PETALING JAYA: A student by day, an election candidate by night.

Life could not get more hectic for the country’s youngest election candidate in GE15, Muhammad Syahmi Suhaimi, but he is loving every minute of it.

Despite his keen interest in politics, the 23-year-old is not about to give up his studies.

Syahmi is a final year Bachelor of Civil Engineering student at Universiti Malaysia Perlis (UniMAP) and is contesting the state seat of Tambun Tualang in Perlis under the Pakatan Harapan ticket.

“There is no way my parents would allow me to contest if I halted my classes, what more if I dropped out of school to become a candidate.

“They made me promise to attend my classes as I normally would and I have been keeping my end of the bargain,” he told The Star.

On mornings when Syahmi has to attend lectures, he will go on the campaign trail in the evenings and into the night.

If the next day is a class-free day, he would extend his campaign hours till after midnight.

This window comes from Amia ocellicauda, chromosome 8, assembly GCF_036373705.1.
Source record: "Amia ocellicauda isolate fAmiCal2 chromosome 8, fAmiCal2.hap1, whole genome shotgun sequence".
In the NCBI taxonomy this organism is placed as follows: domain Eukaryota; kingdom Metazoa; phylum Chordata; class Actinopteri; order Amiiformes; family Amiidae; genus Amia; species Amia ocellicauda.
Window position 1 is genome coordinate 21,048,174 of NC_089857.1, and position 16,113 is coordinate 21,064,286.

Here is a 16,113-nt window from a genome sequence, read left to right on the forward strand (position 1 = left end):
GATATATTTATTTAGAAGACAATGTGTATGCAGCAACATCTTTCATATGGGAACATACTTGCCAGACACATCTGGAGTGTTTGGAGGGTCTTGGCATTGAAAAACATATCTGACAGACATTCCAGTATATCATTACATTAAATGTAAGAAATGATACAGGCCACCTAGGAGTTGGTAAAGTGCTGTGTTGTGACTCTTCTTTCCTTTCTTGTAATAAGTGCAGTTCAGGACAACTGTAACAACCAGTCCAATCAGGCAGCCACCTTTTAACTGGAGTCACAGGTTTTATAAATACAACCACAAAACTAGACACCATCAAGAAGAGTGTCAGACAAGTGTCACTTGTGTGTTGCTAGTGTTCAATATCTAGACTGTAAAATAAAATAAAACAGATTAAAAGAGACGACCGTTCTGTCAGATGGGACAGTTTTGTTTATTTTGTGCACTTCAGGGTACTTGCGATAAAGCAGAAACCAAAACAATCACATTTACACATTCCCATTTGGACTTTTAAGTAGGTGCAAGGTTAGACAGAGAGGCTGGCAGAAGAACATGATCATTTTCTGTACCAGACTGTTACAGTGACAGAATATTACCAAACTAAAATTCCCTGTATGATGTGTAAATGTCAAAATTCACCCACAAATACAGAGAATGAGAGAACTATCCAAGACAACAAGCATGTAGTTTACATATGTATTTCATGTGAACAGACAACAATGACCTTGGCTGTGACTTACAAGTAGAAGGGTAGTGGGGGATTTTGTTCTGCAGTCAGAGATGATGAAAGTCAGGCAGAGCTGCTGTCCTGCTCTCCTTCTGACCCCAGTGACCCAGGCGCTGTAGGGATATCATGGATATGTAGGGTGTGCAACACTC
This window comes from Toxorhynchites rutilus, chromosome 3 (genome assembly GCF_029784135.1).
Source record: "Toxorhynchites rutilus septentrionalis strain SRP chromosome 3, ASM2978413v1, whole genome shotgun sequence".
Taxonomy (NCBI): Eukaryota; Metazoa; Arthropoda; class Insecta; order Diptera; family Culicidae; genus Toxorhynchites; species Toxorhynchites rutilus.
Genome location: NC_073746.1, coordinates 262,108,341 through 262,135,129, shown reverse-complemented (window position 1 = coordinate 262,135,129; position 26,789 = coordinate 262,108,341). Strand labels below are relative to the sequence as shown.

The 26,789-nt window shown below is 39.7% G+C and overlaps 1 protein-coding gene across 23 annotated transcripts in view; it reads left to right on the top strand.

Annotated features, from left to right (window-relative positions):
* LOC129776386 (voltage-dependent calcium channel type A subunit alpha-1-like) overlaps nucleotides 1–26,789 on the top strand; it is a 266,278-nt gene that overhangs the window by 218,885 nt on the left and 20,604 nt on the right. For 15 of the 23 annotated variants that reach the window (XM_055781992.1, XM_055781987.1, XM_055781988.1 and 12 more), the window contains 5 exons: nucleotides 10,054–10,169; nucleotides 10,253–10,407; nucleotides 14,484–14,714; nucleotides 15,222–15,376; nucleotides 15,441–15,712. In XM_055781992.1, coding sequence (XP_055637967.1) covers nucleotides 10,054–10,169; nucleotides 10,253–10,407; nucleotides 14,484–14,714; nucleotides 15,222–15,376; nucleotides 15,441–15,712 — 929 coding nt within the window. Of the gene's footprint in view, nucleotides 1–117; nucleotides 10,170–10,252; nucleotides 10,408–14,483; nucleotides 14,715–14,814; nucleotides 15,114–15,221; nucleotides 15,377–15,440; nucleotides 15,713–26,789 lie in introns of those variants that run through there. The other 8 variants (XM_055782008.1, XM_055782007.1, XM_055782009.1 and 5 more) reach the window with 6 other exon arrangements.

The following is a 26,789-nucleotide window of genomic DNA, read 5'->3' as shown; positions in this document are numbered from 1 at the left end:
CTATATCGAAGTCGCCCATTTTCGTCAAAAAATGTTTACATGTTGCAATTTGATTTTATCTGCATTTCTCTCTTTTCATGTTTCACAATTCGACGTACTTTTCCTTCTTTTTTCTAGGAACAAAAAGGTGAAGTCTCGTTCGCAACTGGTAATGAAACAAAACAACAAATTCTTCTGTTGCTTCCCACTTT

“I would not want to stay up too late if I have classes the next day as I want to focus on my lectures.

“Although I am interested in politics, I am not about to sacrifice my studies. Education is my safety net,” he explained.

Syahmi, who was born in Penang, said he has quite a good knowledge of Malaysian politics and its happenings, thanks to his family.

“My family is somewhat involved in politics and I guess that is how my interest began.

“In fact, when I was a child, I told everyone that my ambition is to become prime minister,” he laughed.

Syahmi said he decided to contest in the elections because he wants the youth in Perlis to be given better facilities and opportunities.

“From my observation, not much is being offered to youth here, especially in Tambun Tualang. If given the opportunity, I want to push for this.

“Youth are the country’s future and the needs and aspirations of the future must be given attention,” he added.

The youngest of two siblings, Syahmi has his brother to thank for when it comes to giving sound advice about the law.

“My brother is in the police and he constantly reminds me of the don’ts in life, including during campaigning. I am thankful to have someone watching out for me,” he said.

On the other contenders for the seat, Syahmi said he has a good relationship with them and respects them as elders.

“We all met for the first time during nomination day (on Nov 5). I have bumped into them on several occasions when I was out and about campaigning. If we happen to meet, we will chat for a while, exchange friendly banter and have a good laugh.

“Despite us being on different corners in politics, I can seek their views and advice. They are happy to part with their experience and knowledge, for which I am truly grateful,” he said.